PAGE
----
European stock markets are seen opening higher Monday, helped by positive Chinese data, but gains are likely to be tentative as rising coronavirus cases continue to fan fears of further economic weakness in the region.
Data over the weekend showed an increase in profits at China’s industrial companies for the fourth consecutive month in August, suggesting that the economic recovery in the second-largest economy in the world was well entrenched.
However, expect the gains to be short-lived as expectations for economic growth in Europe and further afield falter on the back of a resurgence of Covid-19 cases.
“It is visible from card data and other high frequency measures that the case count is important for consumption, no matter whether it is rational or not,” Nordea analysts wrote in a research note. “We have another 4-6 challenging weeks ahead of us in Europe since the virus spread could further accelerate when gatherings tend to move indoors during the autumn.”
Investors will also be keeping a wary eye on the latest Brexit talks, with the final round of scheduled discussions between the EU’s chief Brexit negotiator, Michel Barnier, and his British counterpart, David Frost, beginning in Brussels on Tuesday.
The first debate between U.S. President Donald Trump and rival Joe Biden also takes place on Tuesday ahead of the November election, while any progress on a new fiscal support package in the United States will also be of interest. The New York Times published an in-depth analysis of Trump’s leaked tax returns on Sunday evening, which documented years of losses at many of his golf courses and hotels.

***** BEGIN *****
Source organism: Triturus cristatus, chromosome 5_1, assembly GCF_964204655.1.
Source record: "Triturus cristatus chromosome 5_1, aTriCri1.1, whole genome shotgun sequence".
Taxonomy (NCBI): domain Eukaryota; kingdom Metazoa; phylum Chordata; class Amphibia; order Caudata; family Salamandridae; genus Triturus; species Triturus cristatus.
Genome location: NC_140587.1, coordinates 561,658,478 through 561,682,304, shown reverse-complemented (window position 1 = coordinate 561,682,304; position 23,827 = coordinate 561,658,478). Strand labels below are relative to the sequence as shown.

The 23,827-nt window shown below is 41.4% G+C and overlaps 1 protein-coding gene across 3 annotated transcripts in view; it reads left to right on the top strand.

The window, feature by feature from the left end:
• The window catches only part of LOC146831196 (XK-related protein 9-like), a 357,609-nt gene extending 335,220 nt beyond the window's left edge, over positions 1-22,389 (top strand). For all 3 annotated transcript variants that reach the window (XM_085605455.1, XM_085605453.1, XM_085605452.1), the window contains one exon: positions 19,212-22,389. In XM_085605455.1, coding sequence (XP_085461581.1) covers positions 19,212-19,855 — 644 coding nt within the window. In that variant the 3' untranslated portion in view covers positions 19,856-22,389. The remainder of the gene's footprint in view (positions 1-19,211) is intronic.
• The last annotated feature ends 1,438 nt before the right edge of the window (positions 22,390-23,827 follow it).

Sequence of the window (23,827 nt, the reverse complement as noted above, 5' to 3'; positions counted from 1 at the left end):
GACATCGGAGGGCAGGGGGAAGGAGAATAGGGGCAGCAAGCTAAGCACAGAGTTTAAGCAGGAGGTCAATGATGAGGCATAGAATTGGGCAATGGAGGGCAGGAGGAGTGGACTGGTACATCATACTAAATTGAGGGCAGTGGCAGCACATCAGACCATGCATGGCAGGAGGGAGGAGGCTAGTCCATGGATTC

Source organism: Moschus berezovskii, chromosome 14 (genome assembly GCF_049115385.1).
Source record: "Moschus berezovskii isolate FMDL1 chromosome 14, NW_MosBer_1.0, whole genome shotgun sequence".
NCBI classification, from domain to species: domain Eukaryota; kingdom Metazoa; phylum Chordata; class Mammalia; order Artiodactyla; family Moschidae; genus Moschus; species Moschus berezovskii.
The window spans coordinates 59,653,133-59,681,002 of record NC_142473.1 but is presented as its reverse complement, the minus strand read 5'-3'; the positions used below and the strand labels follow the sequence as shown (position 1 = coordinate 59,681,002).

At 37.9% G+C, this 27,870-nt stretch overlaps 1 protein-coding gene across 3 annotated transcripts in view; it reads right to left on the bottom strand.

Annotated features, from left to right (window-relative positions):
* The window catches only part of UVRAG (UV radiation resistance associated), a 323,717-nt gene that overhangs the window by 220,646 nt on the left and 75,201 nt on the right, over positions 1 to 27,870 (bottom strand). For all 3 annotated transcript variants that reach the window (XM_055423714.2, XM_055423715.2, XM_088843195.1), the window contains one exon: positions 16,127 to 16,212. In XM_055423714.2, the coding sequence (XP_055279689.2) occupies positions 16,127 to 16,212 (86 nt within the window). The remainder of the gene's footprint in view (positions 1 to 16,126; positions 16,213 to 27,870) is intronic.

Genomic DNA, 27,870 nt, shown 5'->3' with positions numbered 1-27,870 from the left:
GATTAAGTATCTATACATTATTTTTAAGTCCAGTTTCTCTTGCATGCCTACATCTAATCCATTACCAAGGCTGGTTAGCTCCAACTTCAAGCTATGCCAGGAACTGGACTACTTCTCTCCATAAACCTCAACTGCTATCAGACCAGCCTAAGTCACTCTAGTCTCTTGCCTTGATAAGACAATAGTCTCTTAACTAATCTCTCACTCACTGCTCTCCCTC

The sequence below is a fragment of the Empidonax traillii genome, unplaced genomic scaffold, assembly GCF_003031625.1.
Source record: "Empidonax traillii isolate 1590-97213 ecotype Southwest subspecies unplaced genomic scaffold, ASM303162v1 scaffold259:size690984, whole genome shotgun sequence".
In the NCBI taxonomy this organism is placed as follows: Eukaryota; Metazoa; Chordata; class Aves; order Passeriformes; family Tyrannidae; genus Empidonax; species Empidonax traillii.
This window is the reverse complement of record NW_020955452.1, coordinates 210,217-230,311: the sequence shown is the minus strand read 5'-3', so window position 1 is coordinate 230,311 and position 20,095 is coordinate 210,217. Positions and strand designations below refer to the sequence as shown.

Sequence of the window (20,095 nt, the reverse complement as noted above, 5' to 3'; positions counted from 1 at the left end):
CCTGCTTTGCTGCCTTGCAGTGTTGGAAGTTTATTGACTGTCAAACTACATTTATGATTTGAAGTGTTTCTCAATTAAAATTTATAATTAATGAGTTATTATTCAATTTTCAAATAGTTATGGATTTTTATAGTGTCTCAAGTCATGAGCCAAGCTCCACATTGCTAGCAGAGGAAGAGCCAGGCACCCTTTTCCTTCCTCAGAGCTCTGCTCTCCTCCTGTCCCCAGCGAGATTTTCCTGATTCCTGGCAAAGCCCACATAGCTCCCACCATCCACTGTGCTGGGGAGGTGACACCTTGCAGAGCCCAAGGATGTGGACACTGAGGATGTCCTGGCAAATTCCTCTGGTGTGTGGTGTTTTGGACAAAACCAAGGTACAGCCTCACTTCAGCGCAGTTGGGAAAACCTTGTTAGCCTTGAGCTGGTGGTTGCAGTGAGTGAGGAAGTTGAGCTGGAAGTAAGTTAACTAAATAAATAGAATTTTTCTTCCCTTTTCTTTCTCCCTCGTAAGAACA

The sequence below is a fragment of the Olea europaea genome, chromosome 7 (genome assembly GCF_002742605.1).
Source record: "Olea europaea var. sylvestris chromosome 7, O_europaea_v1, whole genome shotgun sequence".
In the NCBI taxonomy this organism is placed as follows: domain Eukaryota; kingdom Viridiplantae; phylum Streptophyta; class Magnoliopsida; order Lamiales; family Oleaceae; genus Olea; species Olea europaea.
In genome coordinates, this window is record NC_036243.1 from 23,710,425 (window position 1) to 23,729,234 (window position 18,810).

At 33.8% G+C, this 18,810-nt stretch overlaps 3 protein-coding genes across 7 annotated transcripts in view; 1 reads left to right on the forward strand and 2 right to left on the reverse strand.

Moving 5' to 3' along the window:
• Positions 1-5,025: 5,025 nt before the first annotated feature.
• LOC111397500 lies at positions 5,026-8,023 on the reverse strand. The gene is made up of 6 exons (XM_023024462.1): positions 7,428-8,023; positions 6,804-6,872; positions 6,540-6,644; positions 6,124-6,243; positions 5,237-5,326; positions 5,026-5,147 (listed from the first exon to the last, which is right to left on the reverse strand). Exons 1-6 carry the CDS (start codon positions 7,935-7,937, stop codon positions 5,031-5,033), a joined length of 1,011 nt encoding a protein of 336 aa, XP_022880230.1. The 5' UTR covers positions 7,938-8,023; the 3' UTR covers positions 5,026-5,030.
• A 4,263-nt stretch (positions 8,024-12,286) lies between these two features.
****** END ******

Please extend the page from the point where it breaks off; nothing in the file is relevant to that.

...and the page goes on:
In corporate news, ArcelorMittal (NYSE:MT), the world’s largest steelmaker, is likely to be in the spotlight after Cleveland-Cliffs (NYSE:CLF), the largest U.S. producer of iron ore pellets, agreed to buy its U.S. assets for about $1.4 billion..
The semiconductor sector is also likely to be in focus after the U.S. imposed export restrictions on China’s largest chipmaker, Semiconductor Manufacturing Intl Co. (SS:688981)
SMIC is now the latest Chinese tech company, alongside Huawei, ByteDance and Tencent Holdings (OTC:TCEHY), to be caught in the crossfire between the U.S. and China.
Oil prices weakened Monday, with the major oil benchmarks on course to end the month lower, for the first time in many months, as rising coronavirus cases threaten hopes of a recovery in demand.
U.S. crude futures traded 1% lower at $39.86 a barrel, while the international benchmark Brent contract fell 0.9% to $42.03. Brent is on track for its first monthly loss in six while WTI is headed for its first monthly drop since April.